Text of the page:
Leading infectious disease expert Anthony Fauci said on Monday that the progression from sequencing the coronavirus to getting Moderna’s potential vaccine into its phase three trial “is the best we, in the United States, have ever done.”
The first injection for Moderna’s vaccine in partnership with the National Institutes of Health happened at 6:45 a.m. on Monday in Savannah, Georgia. The trial aims to enroll about 30,000 people from 89 widely dispersed sites across the U.S. over the next couple of months.
Fauci called it a “truly historic event in the history of vaccinology” on a call with reporters. He said that emerging data from the trial should be available in November or December, and insisted that despite the speed of the development, “there is no compromise at all with regard to safety or scientific integrity.”
It is the first possible coronavirus vaccine to enter a phase three trial in the U.S. Phase one typically looks at a small number of people to see if the vaccine is safe. Phase two looks at an expanded group of people again to access safety and to see if the vaccine works. In the final phase three, the vaccine is tested in thousands of people to determine efficacy before seeking regulatory approval.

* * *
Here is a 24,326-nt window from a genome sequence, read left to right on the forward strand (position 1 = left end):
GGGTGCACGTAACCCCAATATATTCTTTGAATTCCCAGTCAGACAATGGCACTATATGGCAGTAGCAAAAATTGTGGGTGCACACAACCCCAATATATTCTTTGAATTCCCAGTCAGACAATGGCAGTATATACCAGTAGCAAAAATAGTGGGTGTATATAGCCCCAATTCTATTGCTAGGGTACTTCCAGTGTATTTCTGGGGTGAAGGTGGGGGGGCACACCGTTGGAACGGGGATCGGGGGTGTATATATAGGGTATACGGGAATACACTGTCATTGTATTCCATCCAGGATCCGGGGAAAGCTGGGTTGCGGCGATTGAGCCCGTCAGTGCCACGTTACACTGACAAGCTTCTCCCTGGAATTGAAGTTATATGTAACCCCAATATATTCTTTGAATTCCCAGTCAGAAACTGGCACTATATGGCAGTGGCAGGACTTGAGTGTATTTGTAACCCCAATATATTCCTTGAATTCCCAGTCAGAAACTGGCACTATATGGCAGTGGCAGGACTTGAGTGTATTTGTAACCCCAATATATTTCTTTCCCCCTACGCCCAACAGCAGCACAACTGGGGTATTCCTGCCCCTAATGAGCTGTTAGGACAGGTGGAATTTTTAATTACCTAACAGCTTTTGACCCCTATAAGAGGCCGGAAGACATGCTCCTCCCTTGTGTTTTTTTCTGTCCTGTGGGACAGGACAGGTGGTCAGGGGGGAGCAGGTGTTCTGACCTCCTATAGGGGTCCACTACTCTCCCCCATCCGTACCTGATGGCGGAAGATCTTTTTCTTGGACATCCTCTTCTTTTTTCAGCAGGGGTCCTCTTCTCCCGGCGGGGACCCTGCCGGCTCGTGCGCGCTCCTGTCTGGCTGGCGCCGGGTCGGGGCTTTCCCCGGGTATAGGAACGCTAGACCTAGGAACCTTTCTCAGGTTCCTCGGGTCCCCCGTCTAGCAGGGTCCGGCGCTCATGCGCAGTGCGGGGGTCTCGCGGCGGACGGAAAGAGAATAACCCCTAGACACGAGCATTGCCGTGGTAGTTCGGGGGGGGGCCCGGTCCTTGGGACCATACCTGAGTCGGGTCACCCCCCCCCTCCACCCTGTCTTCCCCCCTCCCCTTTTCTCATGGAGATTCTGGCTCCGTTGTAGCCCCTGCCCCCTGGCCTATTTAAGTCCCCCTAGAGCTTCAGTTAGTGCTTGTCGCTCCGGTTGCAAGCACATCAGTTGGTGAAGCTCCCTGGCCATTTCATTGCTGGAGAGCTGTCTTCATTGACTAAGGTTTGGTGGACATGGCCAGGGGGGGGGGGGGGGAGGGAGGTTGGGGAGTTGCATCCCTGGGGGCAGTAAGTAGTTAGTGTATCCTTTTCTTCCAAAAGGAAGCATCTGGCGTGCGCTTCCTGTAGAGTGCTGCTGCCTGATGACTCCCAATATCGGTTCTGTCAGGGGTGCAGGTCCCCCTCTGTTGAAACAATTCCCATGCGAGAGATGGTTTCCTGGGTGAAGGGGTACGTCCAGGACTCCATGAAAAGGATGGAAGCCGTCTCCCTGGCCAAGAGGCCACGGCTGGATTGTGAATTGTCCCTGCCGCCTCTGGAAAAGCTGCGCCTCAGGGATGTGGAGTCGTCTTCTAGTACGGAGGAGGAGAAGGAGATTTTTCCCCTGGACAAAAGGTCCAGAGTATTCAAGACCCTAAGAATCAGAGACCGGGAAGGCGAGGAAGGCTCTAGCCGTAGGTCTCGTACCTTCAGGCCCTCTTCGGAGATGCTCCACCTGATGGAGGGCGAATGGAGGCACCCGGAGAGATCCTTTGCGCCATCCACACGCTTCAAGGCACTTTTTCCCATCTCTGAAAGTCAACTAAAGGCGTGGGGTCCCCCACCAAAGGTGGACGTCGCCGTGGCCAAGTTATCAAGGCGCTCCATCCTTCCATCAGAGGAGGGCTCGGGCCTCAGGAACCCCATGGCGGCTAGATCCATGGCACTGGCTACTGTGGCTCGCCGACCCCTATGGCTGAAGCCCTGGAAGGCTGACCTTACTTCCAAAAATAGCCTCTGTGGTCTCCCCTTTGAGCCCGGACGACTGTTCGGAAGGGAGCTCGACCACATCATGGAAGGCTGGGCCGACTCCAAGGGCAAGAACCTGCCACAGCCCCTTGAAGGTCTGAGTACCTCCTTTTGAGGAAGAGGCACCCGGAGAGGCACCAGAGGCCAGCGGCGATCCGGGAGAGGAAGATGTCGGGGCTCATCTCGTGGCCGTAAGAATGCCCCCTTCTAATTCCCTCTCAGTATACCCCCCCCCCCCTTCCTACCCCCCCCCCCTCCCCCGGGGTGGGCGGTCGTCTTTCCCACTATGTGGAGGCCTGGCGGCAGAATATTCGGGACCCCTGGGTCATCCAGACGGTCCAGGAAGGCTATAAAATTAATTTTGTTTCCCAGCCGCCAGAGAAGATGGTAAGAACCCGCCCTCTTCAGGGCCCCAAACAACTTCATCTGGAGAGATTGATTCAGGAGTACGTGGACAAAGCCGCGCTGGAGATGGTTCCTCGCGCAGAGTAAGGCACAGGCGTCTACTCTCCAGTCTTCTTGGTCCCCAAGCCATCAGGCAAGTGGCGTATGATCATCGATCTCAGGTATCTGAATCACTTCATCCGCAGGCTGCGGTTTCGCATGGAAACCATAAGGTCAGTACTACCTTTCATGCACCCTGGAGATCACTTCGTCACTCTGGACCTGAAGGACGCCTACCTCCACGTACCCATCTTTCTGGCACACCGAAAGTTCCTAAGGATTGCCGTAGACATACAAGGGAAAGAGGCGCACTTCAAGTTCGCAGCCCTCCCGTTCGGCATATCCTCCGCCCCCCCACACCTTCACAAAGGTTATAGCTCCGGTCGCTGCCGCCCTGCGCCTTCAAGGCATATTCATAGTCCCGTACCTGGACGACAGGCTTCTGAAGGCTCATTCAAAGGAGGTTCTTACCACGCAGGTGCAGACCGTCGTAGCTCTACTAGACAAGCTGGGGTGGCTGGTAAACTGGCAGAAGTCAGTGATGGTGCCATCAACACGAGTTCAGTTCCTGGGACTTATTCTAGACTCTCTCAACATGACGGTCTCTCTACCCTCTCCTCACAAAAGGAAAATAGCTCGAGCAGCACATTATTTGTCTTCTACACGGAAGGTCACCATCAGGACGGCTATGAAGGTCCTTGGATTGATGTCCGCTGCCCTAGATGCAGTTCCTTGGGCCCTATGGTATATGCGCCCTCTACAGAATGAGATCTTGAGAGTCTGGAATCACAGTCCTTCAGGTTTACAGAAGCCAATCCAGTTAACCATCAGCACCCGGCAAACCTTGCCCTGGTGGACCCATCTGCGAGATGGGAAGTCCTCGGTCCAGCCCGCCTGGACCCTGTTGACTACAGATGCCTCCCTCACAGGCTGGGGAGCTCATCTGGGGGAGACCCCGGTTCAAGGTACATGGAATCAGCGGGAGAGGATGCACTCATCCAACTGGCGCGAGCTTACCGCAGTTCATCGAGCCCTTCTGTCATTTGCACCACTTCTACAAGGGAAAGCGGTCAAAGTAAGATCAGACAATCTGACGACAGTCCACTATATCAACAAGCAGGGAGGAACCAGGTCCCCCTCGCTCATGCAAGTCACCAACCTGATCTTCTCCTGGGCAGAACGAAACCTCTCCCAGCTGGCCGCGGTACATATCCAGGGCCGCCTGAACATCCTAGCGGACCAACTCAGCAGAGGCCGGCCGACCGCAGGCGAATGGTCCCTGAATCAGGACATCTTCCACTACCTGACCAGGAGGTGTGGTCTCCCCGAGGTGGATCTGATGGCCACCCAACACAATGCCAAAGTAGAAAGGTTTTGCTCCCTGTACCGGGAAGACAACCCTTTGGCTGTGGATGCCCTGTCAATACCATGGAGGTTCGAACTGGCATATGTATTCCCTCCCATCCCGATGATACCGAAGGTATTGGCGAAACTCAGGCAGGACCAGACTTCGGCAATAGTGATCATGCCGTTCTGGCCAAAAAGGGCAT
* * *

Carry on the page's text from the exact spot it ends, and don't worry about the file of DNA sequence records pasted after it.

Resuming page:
If the vaccine remains on track, Moderna previously said it will be able to deliver “approximately 500 million doses per year, and possibly up to 1 billion doses per year” starting in 2021.
The company announced earlier this month that healthy adults who were given the vaccine in the phase one trial tolerated it generally well and all created neutralizing antibodies in response.
They developed a “robust” immune response with more than half reporting mild to moderate side effects, including fatigue, chills, headache, muscle pain and pain at the injection site, according to Moderna.
Those side effects are similar to ones from many other vaccines that have been approved, Fauci said.
Three other vaccines that are a part of the U.S. government’s Operation Warp Speed are nearing their phase three trials – one by the University of Oxford and AstraZeneca, one by Johnson & Johnson and another by Novavax. One from Pfizer and BioNTech that is not a part of Operation Warp Speed is also expected to start its phase three trial soon.[MAP: The Spread of Coronavirus]
Meanwhile, the World Health Organization on Monday said that the coronavirus pandemic is the worst global health emergency the organization has seen since its regulations came into force in 2005.
“This Thursday marks six months since WHO declared COVID-19 a public health emergency of international concern,” WHO Director-General Tedros Adhanom Ghebreyesus said at a press conference. “This is the sixth time a global health emergency has been declared under the International Health Regulations, but it is easily the most severe.”
There are nearly 16.3 million cases of the virus and close to 650,000 deaths worldwide, according to Johns Hopkins University. The virus is not showing signs of slowing, according to Tedros.
“And the pandemic continues to accelerate,” Tedros said. “In the past 6 weeks, the total number of cases has roughly doubled.”
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